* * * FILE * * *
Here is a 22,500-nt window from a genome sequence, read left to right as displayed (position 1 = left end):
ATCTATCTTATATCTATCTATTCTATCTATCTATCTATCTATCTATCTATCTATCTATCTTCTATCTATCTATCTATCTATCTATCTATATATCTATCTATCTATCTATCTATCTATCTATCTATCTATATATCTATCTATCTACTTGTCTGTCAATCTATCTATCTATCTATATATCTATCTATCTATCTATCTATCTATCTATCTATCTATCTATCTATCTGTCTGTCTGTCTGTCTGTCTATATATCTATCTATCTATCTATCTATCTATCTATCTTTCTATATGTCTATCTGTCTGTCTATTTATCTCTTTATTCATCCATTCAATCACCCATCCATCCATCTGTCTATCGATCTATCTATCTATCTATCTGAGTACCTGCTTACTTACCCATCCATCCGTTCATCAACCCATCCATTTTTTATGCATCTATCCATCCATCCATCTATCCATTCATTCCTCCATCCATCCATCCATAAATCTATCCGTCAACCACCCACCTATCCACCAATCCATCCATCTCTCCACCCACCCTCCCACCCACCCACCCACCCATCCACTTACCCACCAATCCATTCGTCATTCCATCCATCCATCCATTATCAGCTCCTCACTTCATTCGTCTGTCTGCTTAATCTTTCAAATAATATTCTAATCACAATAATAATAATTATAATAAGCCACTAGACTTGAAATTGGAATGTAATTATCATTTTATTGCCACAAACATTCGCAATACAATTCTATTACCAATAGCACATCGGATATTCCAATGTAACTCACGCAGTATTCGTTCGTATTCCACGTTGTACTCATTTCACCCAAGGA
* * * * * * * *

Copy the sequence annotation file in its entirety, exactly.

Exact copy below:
Here is a 22,500-nt window from a genome sequence, read left to right as displayed (position 1 = left end):
ATCTATCTTATATCTATCTATTCTATCTATCTATCTATCTATCTATCTATCTATCTATCTTCTATCTATCTATCTATCTATCTATCTATATATCTATCTATCTATCTATCTATCTATCTATCTATCTATATATCTATCTATCTACTTGTCTGTCAATCTATCTATCTATCTATATATCTATCTATCTATCTATCTATCTATCTATCTATCTATCTATCTATCTGTCTGTCTGTCTGTCTGTCTATATATCTATCTATCTATCTATCTATCTATCTATCTTTCTATATGTCTATCTGTCTGTCTATTTATCTCTTTATTCATCCATTCAATCACCCATCCATCCATCTGTCTATCGATCTATCTATCTATCTATCTGAGTACCTGCTTACTTACCCATCCATCCGTTCATCAACCCATCCATTTTTTATGCATCTATCCATCCATCCATCTATCCATTCATTCCTCCATCCATCCATCCATAAATCTATCCGTCAACCACCCACCTATCCACCAATCCATCCATCTCTCCACCCACCCTCCCACCCACCCACCCACCCATCCACTTACCCACCAATCCATTCGTCATTCCATCCATCCATCCATTATCAGCTCCTCACTTCATTCGTCTGTCTGCTTAATCTTTCAAATAATATTCTAATCACAATAATAATAATTATAATAAGCCACTAGACTTGAAATTGGAATGTAATTATCATTTTATTGCCACAAACATTCGCAATACAATTCTATTACCAATAGCACATCGGATATTCCAATGTAACTCACGCAGTATTCGTTCGTATTCCACGTTGTACTCATTTCACCCAAGGA